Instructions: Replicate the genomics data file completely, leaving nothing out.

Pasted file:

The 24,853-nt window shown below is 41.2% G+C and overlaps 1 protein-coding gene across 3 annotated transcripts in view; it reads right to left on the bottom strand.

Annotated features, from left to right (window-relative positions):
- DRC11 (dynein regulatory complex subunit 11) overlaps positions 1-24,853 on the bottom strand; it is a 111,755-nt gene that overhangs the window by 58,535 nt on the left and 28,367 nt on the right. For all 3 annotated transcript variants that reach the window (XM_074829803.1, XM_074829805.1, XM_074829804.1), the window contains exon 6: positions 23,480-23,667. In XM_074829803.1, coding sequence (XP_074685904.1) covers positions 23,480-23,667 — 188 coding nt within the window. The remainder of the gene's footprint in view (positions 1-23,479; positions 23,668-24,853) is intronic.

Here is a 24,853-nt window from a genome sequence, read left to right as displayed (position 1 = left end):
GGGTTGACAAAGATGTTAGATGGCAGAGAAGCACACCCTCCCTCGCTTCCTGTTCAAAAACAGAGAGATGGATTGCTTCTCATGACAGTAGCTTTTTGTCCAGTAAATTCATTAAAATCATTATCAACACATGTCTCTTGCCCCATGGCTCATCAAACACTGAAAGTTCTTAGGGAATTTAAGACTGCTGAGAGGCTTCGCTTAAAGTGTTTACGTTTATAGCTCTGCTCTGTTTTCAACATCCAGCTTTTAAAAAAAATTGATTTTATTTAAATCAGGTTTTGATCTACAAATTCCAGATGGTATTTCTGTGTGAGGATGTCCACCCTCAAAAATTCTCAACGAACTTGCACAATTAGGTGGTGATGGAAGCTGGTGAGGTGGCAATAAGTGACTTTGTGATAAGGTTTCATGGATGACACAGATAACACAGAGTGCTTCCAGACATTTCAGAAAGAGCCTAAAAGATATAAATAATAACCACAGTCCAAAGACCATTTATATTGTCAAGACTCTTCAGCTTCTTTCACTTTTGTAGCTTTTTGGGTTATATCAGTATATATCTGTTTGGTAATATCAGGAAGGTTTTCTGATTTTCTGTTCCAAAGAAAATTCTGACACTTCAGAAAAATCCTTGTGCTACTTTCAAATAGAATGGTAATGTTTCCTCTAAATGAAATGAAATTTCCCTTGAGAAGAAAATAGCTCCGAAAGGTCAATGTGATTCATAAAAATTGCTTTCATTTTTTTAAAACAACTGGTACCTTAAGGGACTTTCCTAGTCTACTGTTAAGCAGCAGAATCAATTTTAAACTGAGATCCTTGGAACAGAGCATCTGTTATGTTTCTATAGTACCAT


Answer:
The 24,853-nt window shown below is 41.2% G+C and overlaps 1 protein-coding gene across 3 annotated transcripts in view; it reads right to left on the bottom strand.

Annotated features, from left to right (window-relative positions):
- DRC11 (dynein regulatory complex subunit 11) overlaps positions 1-24,853 on the bottom strand; it is a 111,755-nt gene that overhangs the window by 58,535 nt on the left and 28,367 nt on the right. For all 3 annotated transcript variants that reach the window (XM_074829803.1, XM_074829805.1, XM_074829804.1), the window contains exon 6: positions 23,480-23,667. In XM_074829803.1, coding sequence (XP_074685904.1) covers positions 23,480-23,667 — 188 coding nt within the window. The remainder of the gene's footprint in view (positions 1-23,479; positions 23,668-24,853) is intronic.

Here is a 24,853-nt window from a genome sequence, read left to right as displayed (position 1 = left end):
GGGTTGACAAAGATGTTAGATGGCAGAGAAGCACACCCTCCCTCGCTTCCTGTTCAAAAACAGAGAGATGGATTGCTTCTCATGACAGTAGCTTTTTGTCCAGTAAATTCATTAAAATCATTATCAACACATGTCTCTTGCCCCATGGCTCATCAAACACTGAAAGTTCTTAGGGAATTTAAGACTGCTGAGAGGCTTCGCTTAAAGTGTTTACGTTTATAGCTCTGCTCTGTTTTCAACATCCAGCTTTTAAAAAAAATTGATTTTATTTAAATCAGGTTTTGATCTACAAATTCCAGATGGTATTTCTGTGTGAGGATGTCCACCCTCAAAAATTCTCAACGAACTTGCACAATTAGGTGGTGATGGAAGCTGGTGAGGTGGCAATAAGTGACTTTGTGATAAGGTTTCATGGATGACACAGATAACACAGAGTGCTTCCAGACATTTCAGAAAGAGCCTAAAAGATATAAATAATAACCACAGTCCAAAGACCATTTATATTGTCAAGACTCTTCAGCTTCTTTCACTTTTGTAGCTTTTTGGGTTATATCAGTATATATCTGTTTGGTAATATCAGGAAGGTTTTCTGATTTTCTGTTCCAAAGAAAATTCTGACACTTCAGAAAAATCCTTGTGCTACTTTCAAATAGAATGGTAATGTTTCCTCTAAATGAAATGAAATTTCCCTTGAGAAGAAAATAGCTCCGAAAGGTCAATGTGATTCATAAAAATTGCTTTCATTTTTTTAAAACAACTGGTACCTTAAGGGACTTTCCTAGTCTACTGTTAAGCAGCAGAATCAATTTTAAACTGAGATCCTTGGAACAGAGCATCTGTTATGTTTCTATAGTACCAT